Some Things Keep Getting Better, But Our Mood Isn’t One of Them

AmyBucherPhdIf you remember the male makeover hit of the early 2000s, Queer Eye for the Straight Guy, you’ve heard the song that says “All things just keep getting better.” While this is not generally true (three words for you: fish, tuberculosis, taxes), it actually does seem to have some merit in describing a whole bunch of stuff going on in the world right now. Among the dimensions that have been improving in the past few decades are:

  • Life expectancy
  • Average human height
  • Global economic outlook
  • Child labor and child mortality
  • Literacy
  • Quality of and access to technology

There’s more, too, but these examples should give enough of an indication that several global trends are on a positive swing. Why, then does research by Gallup suggest that worldwide, the frequency of negative emotions has increased since 2007?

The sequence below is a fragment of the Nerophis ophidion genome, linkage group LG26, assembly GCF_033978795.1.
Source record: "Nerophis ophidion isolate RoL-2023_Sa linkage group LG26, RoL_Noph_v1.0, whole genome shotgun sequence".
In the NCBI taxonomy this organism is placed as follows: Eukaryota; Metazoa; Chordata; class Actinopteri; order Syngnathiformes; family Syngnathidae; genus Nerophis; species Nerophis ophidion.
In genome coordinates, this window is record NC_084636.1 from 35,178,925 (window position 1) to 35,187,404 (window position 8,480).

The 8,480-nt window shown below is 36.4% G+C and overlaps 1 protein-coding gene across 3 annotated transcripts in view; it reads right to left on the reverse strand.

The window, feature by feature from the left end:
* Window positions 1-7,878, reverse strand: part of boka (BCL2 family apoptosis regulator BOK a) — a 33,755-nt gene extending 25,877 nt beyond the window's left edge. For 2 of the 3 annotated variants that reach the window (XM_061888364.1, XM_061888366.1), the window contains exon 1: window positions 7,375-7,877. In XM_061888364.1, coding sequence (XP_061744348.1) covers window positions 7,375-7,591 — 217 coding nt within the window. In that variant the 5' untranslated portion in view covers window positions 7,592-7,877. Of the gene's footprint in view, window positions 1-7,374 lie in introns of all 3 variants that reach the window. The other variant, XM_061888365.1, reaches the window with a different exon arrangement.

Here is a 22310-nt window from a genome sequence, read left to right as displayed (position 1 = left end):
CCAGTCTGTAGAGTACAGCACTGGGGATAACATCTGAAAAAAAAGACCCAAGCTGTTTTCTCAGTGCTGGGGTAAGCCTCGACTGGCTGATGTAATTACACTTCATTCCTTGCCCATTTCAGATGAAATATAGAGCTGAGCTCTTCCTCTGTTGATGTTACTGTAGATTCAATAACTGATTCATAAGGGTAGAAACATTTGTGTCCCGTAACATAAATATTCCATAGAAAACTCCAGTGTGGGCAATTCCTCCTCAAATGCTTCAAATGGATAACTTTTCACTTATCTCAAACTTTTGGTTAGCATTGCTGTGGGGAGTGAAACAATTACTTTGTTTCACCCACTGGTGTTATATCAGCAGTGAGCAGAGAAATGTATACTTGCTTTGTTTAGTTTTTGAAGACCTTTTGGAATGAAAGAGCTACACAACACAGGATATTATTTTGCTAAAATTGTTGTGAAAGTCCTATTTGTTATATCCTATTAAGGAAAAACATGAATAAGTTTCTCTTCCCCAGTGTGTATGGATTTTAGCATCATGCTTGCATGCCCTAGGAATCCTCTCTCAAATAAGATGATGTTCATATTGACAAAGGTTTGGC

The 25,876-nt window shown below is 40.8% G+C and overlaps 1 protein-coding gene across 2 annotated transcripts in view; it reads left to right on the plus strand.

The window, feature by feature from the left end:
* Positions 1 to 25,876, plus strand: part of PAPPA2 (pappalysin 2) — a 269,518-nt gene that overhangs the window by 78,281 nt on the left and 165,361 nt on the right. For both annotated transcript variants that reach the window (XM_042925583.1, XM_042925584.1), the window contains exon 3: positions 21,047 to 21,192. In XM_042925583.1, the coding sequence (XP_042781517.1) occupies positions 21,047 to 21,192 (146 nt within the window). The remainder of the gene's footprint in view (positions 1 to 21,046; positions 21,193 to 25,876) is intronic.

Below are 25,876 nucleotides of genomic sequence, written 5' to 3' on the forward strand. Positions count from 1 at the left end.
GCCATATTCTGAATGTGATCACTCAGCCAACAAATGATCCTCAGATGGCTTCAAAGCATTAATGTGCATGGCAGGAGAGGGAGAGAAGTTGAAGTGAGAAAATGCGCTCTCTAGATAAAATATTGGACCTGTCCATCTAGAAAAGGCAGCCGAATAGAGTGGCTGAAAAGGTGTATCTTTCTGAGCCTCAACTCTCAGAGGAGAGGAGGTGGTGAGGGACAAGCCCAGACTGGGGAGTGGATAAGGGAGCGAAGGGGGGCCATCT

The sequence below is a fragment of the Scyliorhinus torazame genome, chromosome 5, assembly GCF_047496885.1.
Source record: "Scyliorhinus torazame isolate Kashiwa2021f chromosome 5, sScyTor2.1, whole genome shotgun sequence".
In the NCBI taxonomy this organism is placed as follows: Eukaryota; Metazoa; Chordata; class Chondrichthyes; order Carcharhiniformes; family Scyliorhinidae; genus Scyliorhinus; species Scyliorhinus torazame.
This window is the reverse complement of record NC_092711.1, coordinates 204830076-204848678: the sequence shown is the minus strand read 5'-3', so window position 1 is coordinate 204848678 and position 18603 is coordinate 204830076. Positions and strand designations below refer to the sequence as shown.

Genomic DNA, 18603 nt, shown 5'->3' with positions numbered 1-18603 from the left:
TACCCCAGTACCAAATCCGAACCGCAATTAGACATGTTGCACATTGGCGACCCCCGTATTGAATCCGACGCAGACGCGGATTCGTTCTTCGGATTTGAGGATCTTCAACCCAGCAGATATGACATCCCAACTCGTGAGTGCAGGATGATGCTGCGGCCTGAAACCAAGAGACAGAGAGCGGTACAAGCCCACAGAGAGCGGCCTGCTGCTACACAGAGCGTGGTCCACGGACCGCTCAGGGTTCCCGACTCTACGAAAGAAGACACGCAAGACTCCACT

I’m tempted to chalk it up at least partially to methodological issues, but I don’t know exactly how Gallup conducted their surveys. Another possibility is that although many aspects of life are improving, those aren’t the ones that are most obvious to people in their day-to-day lives. Overall improvements in child mortality don’t impact the quality of a person’s mood the way their interactions with family do, for example. There’s also the fact that negative events have a tendency to overpower positive ones in their effect on our experience (see Baumeister, Bratslavsky, Finkenauer, & Vohs, 2001). So even if some events are getting better, we still may be paying more attention to the ones that aren’t.

Human nature is to focus on what’s immediate, personal, and, unfortunately many times, negative. The good news is that if we take a few moments to look around, there are many wonderful things happening in the world that can help alleviate the frustrations of the day-to-day. Some of them are philosophical and humanitarian, like feeling happy that more people¬†worldwide have access to education than ever before. Others are more superficial and in-the-moment, like enjoying the highly dated flip phone technology of the Queer Eye squad:

References

Baumeister, R. F., Bratslavsky, E., Finkenauer, C., & Vohs, K. D. (2001). Bad is stronger than good. Review of General Psychology, 5(4), 323-370.